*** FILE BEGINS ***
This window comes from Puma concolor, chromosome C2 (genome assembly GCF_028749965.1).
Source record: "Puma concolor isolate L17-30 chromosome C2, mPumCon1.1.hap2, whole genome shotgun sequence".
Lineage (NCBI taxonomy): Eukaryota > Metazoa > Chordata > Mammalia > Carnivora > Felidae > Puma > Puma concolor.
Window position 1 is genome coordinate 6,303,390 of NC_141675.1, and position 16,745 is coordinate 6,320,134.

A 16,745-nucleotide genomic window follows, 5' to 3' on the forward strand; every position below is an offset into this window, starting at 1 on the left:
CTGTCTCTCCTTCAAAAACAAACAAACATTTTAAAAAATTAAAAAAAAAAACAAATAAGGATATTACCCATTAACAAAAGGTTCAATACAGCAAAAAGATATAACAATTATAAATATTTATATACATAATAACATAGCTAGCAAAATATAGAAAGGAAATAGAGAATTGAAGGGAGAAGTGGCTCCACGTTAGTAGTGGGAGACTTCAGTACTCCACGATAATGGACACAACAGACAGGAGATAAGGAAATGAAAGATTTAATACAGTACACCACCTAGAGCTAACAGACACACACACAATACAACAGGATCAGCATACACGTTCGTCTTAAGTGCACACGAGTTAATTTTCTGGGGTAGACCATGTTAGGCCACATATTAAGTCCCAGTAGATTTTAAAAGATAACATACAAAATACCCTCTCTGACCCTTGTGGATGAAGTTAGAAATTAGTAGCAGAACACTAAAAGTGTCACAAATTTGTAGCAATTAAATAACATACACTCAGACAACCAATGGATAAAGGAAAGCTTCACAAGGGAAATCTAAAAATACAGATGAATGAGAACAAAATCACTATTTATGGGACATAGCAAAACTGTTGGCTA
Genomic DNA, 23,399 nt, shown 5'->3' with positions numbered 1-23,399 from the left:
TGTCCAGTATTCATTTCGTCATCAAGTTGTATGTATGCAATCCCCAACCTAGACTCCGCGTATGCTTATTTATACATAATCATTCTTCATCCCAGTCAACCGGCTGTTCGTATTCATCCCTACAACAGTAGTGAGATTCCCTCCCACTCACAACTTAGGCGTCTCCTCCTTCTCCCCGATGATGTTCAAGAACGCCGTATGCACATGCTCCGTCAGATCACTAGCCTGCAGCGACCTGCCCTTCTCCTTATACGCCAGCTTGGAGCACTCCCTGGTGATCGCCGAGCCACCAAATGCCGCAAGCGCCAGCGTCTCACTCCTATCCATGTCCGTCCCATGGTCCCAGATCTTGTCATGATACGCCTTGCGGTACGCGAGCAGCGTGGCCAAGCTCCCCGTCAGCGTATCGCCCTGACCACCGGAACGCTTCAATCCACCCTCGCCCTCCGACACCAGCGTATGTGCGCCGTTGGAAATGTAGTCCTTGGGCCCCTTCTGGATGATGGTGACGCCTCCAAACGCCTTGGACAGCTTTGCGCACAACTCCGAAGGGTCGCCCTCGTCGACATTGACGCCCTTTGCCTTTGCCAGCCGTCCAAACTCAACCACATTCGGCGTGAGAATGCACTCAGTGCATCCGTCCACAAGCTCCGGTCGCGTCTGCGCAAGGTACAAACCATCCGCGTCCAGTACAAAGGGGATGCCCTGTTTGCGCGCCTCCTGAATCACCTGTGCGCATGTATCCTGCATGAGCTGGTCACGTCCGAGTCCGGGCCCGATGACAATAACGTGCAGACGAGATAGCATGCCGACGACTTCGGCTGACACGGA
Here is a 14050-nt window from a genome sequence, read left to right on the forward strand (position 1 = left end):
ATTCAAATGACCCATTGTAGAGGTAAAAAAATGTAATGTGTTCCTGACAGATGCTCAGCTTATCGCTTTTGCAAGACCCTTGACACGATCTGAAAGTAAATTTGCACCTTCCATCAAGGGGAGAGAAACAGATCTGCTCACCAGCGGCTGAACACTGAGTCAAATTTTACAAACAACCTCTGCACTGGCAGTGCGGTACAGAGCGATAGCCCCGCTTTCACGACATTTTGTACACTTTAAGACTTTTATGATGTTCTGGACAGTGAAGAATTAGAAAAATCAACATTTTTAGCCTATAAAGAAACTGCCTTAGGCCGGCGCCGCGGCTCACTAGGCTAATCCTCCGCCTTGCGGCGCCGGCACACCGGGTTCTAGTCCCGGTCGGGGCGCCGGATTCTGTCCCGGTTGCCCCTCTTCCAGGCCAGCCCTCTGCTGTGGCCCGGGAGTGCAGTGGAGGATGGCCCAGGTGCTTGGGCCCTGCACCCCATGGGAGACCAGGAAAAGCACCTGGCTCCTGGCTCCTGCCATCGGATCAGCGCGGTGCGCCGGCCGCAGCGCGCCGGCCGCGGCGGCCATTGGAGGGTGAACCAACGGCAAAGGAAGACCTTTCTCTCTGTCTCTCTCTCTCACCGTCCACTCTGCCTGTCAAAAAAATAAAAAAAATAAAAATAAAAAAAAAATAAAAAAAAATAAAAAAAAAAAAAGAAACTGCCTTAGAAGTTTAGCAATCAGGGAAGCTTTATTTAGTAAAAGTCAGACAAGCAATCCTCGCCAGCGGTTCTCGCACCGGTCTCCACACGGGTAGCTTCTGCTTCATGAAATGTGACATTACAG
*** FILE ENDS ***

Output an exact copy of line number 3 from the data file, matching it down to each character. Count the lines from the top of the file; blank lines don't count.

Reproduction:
Lineage (NCBI taxonomy): Eukaryota > Metazoa > Chordata > Mammalia > Carnivora > Felidae > Puma > Puma concolor.